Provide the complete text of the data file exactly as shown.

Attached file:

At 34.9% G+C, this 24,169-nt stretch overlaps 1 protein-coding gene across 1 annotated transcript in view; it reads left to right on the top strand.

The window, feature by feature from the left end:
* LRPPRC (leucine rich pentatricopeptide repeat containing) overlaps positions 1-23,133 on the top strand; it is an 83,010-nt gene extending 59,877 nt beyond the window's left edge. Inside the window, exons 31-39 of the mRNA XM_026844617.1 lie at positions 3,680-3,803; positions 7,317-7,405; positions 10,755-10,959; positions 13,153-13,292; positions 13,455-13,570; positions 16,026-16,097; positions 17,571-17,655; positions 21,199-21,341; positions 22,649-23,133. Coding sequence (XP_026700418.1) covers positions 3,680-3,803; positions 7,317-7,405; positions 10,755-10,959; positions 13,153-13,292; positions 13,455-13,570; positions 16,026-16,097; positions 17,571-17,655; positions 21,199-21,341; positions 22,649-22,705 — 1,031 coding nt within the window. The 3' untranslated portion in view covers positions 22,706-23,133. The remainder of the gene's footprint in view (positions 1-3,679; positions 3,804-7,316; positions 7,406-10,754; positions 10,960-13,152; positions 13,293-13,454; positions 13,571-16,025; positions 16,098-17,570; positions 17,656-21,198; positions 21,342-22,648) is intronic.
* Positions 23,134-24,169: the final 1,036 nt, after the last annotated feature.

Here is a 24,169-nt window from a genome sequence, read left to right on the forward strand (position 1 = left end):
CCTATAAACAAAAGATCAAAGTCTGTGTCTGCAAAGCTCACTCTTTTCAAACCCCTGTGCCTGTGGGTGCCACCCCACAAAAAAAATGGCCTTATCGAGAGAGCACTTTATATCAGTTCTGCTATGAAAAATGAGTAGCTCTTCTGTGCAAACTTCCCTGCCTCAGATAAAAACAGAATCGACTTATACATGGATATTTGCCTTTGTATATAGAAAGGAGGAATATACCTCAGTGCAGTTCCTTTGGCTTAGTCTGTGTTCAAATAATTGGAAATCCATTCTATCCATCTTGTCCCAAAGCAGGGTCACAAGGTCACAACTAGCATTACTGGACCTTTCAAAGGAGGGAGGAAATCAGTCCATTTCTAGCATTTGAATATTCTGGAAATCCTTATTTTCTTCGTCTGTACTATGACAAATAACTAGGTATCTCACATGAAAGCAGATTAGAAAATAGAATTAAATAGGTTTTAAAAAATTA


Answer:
At 34.9% G+C, this 24,169-nt stretch overlaps 1 protein-coding gene across 1 annotated transcript in view; it reads left to right on the top strand.

The window, feature by feature from the left end:
* LRPPRC (leucine rich pentatricopeptide repeat containing) overlaps positions 1-23,133 on the top strand; it is an 83,010-nt gene extending 59,877 nt beyond the window's left edge. Inside the window, exons 31-39 of the mRNA XM_026844617.1 lie at positions 3,680-3,803; positions 7,317-7,405; positions 10,755-10,959; positions 13,153-13,292; positions 13,455-13,570; positions 16,026-16,097; positions 17,571-17,655; positions 21,199-21,341; positions 22,649-23,133. Coding sequence (XP_026700418.1) covers positions 3,680-3,803; positions 7,317-7,405; positions 10,755-10,959; positions 13,153-13,292; positions 13,455-13,570; positions 16,026-16,097; positions 17,571-17,655; positions 21,199-21,341; positions 22,649-22,705 — 1,031 coding nt within the window. The 3' untranslated portion in view covers positions 22,706-23,133. The remainder of the gene's footprint in view (positions 1-3,679; positions 3,804-7,316; positions 7,406-10,754; positions 10,960-13,152; positions 13,293-13,454; positions 13,571-16,025; positions 16,098-17,570; positions 17,656-21,198; positions 21,342-22,648) is intronic.
* Positions 23,134-24,169: the final 1,036 nt, after the last annotated feature.

Here is a 24,169-nt window from a genome sequence, read left to right on the forward strand (position 1 = left end):
CCTATAAACAAAAGATCAAAGTCTGTGTCTGCAAAGCTCACTCTTTTCAAACCCCTGTGCCTGTGGGTGCCACCCCACAAAAAAAATGGCCTTATCGAGAGAGCACTTTATATCAGTTCTGCTATGAAAAATGAGTAGCTCTTCTGTGCAAACTTCCCTGCCTCAGATAAAAACAGAATCGACTTATACATGGATATTTGCCTTTGTATATAGAAAGGAGGAATATACCTCAGTGCAGTTCCTTTGGCTTAGTCTGTGTTCAAATAATTGGAAATCCATTCTATCCATCTTGTCCCAAAGCAGGGTCACAAGGTCACAACTAGCATTACTGGACCTTTCAAAGGAGGGAGGAAATCAGTCCATTTCTAGCATTTGAATATTCTGGAAATCCTTATTTTCTTCGTCTGTACTATGACAAATAACTAGGTATCTCACATGAAAGCAGATTAGAAAATAGAATTAAATAGGTTTTAAAAAATTA